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In pursuit of further commercial opportunity, Weider founded the Mr. Olympia contest in 1965 and shortly thereafter enlisted a young Austrian champion named Arnold Schwarzenegger to write about and promote the sport.

In the name of the well-built body, the entwining of spectacle, building of massive bodies, competing for money, and marketing of health supplements had become a self-perpetuating enterprise. This entanglement was confirmed in 1977 with the release of the film Pumping Iron, starring Schwarzenegger, then five-time winner of the Mr. Olympia contest.

The buff and beveined Austrian's appearance in this film made bodybuilding a household name. The franchising of Gold's gyms--like McDonald's, everywhere--brought his butch masculinity into the reach of even the most sedate urbanite.

Less happily, however, Schwarzenegger also committed himself to erasing the taint of homosexual eroticism that critics often find disturbing in bodybuilding. From the perspective of the twenty-first century, it can be argued that the stalwart heterosexuality of the bodybuilding industry (and Schwarzenegger's energy as well, as witness his famous comment, quoted by Charles Gaines, that "A good pump is better than coming") during these formative years was in part a response to the challenge mounted against customary gender norms by the feminist and gay rights movements.

The industry and its spokesmen were certainly anxious about the perception that bodybuilding, especially as distinct from weight-lifting, attracted gay men and that the audiences at bodybuilding events were often disproportionately gay. (Even as another portion of the industry was specifically targeting gay men as consumers of physique culture.)

In the late 1960s and early 1970s, culturally accepted standards of appropriate sex and gender, however, were also being destabilized by a number of factors. Capitalizing upon the relaxing of obscenity laws and media standards, muscle industries and clothiers alike exploited the male body for its erotic appeal.

The languourous bodies displayed in relaxed poses in advertising spreads for clothiers such as Calvin Klein may resemble the warrior bodies of classical Greek statuary, but unlike them they were designedly "built"--usually not by hefting rocks, but by hours spent at the gym.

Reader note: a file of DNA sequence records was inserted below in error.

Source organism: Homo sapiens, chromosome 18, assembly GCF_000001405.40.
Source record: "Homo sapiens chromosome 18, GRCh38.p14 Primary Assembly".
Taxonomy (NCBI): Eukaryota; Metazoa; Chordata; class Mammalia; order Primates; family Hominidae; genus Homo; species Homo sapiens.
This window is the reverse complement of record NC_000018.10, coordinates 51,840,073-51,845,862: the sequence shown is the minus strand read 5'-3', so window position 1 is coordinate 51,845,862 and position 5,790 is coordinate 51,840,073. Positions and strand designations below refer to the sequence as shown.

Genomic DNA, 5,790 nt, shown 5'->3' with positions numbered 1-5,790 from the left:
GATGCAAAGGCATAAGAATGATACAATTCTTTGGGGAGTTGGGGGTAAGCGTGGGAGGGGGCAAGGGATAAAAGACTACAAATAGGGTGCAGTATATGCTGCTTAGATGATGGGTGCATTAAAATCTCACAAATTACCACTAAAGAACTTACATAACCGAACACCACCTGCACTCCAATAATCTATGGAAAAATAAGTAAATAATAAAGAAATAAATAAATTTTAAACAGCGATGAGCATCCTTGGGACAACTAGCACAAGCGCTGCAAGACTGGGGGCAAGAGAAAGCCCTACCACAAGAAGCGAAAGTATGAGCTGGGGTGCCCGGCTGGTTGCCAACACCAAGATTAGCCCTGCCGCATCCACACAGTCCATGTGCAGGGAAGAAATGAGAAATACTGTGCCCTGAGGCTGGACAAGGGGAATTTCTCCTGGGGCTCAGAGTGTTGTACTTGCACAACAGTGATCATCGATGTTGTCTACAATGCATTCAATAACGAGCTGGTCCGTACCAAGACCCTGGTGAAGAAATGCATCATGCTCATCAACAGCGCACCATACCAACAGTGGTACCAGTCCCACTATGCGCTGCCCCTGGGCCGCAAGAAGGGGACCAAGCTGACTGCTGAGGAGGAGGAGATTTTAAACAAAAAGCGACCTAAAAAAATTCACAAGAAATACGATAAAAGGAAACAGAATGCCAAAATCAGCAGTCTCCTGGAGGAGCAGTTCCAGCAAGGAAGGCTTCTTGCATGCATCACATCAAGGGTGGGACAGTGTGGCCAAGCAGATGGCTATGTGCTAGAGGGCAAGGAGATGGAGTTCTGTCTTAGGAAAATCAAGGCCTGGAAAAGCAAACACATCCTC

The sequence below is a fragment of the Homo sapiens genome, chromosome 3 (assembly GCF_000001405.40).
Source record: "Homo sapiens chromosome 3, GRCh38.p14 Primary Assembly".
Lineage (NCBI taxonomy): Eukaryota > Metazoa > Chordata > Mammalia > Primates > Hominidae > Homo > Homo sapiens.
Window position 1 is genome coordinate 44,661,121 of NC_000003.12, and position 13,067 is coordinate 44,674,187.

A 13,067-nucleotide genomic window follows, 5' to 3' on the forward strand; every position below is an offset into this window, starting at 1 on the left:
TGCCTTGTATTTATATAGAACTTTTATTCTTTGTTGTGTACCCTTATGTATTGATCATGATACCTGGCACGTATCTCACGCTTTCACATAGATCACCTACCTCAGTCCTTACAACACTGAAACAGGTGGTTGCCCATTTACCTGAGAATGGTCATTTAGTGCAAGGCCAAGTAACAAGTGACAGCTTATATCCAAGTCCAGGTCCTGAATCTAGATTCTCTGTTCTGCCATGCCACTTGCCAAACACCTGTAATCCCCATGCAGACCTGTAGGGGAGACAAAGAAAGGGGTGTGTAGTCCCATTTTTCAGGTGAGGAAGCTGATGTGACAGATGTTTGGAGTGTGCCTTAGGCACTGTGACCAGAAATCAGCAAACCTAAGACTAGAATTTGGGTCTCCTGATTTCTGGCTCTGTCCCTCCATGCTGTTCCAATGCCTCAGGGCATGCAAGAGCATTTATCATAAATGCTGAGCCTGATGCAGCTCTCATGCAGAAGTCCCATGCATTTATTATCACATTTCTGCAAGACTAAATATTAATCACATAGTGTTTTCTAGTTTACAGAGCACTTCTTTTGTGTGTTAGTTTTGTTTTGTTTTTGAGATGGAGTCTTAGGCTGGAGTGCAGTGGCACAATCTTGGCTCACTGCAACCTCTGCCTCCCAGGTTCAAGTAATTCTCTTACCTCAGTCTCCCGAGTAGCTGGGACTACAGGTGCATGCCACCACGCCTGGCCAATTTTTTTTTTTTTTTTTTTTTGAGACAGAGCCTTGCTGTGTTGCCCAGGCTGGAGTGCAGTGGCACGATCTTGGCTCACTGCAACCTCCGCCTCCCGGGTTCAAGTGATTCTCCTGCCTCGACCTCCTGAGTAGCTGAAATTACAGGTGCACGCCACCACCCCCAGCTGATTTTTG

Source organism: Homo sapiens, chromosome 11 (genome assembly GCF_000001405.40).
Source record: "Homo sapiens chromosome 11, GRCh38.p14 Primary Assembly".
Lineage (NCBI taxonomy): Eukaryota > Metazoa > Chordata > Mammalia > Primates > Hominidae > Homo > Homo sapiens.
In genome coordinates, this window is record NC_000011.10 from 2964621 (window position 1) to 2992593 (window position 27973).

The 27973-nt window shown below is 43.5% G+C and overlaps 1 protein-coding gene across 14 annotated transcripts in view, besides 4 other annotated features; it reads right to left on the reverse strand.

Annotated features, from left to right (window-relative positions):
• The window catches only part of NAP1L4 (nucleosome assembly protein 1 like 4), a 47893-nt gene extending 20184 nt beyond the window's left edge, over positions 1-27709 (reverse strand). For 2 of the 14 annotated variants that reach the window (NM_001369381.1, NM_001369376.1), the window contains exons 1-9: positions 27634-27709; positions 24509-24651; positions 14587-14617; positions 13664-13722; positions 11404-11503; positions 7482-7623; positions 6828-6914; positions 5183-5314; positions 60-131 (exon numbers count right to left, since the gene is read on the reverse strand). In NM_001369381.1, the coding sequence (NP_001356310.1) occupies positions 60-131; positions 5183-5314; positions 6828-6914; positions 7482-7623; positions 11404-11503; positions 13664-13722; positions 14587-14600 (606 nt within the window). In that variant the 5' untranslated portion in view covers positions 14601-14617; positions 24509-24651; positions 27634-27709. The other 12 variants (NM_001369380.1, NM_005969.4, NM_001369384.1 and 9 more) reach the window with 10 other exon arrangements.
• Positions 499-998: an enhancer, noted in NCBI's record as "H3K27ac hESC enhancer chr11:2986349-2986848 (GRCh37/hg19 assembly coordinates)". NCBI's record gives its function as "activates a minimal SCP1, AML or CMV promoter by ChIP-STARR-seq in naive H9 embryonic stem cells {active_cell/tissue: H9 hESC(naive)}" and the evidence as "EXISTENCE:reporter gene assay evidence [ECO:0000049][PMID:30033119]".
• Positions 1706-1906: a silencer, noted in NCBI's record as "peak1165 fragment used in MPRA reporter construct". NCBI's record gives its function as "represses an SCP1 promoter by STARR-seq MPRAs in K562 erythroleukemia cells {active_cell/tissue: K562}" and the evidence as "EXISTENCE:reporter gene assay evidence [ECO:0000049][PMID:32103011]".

The gendering implicit in the distinctions between weight-lifting and bodybuilding makes itself evident at this point. "Real men" weight-lifters repudiate the notion that gym-bodies and bodybuilders--here, read gay--have any association whatsoever with the sport of hoisting weights to build strength.

The anxiety about the homoeroticism of bodybuilding is clear in the industry's often artificial attempts to assert an aggressive heterosexuality. For example, contemporary weight-lifting and health magazines such as Weider's Muscle and Fitness or Men's Fitness routinely police the stray homoerotic moments of their layouts by carefully framing male-male images heterosexually--that is, with a curvaceous woman posed between the two men.

Bob Paris and the Anxieties of Gender and Class

When Bob Paris won the title Mr. Universe in 1983 he brought these anxieties of gender and class to the surface. Paris is surely not the only successful gay bodybuilder, although to date he is the only top winner of IFFB-sanctioned contests publicly to declare his sexuality.

Nor is his experience unique. His troubled road to visibility is paralleled by other gay male and lesbian athletes in other sports--for example, David Kopay in football, Greg Louganis in diving, and Martina Navratilova in tennis. "Organized" sports, in its earliest forms, was designedly about teaching underclass boys how to be proper (heterosexual) men, and its ideological function in that regard is still apparent.

For all the nervousness about the gay presence in bodybuilding on the part of the bodybuilding establishment, gay men and lesbians constitute an important segment of bodybuilding fans. One sign of the appeal of bodybuilding to many gay and lesbian athletes and fans is its popularity at the Gay Games.

Legally forbidden to use the word "Olympic" in their designation, in 1982 lesbian and gay athletes gathered in San Francisco for what would be the first Gay Games. At that first gathering the Physique Contest was one of the most popular events, and it remains so to this day.

In Gay Games V (1998), for example, bodybuilding was one of the few sports that actually sold tickets, and it was the only contest sold out before the games. In 2002 more than 200 men and women participated in the Gay Games VI Physique Competition. A notable phenomenon is the increasing participation of lesbians in the Games' bodybuilding competitions.

Although women's competitions had achieved sufficient following to merit national contests by the 1970s, women achieved success only to have their achievement exploited, perhaps justified, erotically. The first "Ms. Olympia" contest was not hosted until 1980. (The film Pumping Iron II: The Women followed, belatedly, in 1984).

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